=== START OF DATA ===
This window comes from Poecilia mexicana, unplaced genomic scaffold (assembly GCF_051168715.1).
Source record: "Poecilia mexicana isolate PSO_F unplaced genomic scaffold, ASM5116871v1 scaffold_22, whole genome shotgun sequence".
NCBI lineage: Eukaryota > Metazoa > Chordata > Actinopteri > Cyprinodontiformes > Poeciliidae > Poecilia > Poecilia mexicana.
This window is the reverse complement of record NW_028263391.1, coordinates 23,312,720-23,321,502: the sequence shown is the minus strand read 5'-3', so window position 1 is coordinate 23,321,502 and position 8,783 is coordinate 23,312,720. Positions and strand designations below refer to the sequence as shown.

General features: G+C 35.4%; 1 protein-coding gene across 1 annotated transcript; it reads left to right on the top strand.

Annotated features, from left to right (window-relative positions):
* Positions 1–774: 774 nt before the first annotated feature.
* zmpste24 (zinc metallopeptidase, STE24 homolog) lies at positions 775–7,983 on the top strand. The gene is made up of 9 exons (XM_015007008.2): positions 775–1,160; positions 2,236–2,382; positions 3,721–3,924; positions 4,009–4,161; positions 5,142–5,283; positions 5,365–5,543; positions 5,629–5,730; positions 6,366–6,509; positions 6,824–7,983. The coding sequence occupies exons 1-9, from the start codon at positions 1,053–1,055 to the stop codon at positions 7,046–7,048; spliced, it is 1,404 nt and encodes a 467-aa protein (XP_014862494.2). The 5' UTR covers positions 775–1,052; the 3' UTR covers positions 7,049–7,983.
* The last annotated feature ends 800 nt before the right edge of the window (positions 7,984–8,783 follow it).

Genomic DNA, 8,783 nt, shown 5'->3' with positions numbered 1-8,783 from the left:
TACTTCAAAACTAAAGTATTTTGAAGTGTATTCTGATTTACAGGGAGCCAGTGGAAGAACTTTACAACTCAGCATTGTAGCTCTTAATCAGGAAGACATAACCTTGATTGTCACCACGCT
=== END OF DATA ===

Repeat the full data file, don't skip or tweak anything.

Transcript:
This window comes from Poecilia mexicana, unplaced genomic scaffold (assembly GCF_051168715.1).
Source record: "Poecilia mexicana isolate PSO_F unplaced genomic scaffold, ASM5116871v1 scaffold_22, whole genome shotgun sequence".
NCBI lineage: Eukaryota > Metazoa > Chordata > Actinopteri > Cyprinodontiformes > Poeciliidae > Poecilia > Poecilia mexicana.
This window is the reverse complement of record NW_028263391.1, coordinates 23,312,720-23,321,502: the sequence shown is the minus strand read 5'-3', so window position 1 is coordinate 23,321,502 and position 8,783 is coordinate 23,312,720. Positions and strand designations below refer to the sequence as shown.

General features: G+C 35.4%; 1 protein-coding gene across 1 annotated transcript; it reads left to right on the top strand.

Annotated features, from left to right (window-relative positions):
* Positions 1–774: 774 nt before the first annotated feature.
* zmpste24 (zinc metallopeptidase, STE24 homolog) lies at positions 775–7,983 on the top strand. The gene is made up of 9 exons (XM_015007008.2): positions 775–1,160; positions 2,236–2,382; positions 3,721–3,924; positions 4,009–4,161; positions 5,142–5,283; positions 5,365–5,543; positions 5,629–5,730; positions 6,366–6,509; positions 6,824–7,983. The coding sequence occupies exons 1-9, from the start codon at positions 1,053–1,055 to the stop codon at positions 7,046–7,048; spliced, it is 1,404 nt and encodes a 467-aa protein (XP_014862494.2). The 5' UTR covers positions 775–1,052; the 3' UTR covers positions 7,049–7,983.
* The last annotated feature ends 800 nt before the right edge of the window (positions 7,984–8,783 follow it).

Genomic DNA, 8,783 nt, shown 5'->3' with positions numbered 1-8,783 from the left:
TACTTCAAAACTAAAGTATTTTGAAGTGTATTCTGATTTACAGGGAGCCAGTGGAAGAACTTTACAACTCAGCATTGTAGCTCTTAATCAGGAAGACATAACCTTGATTGTCACCACGCT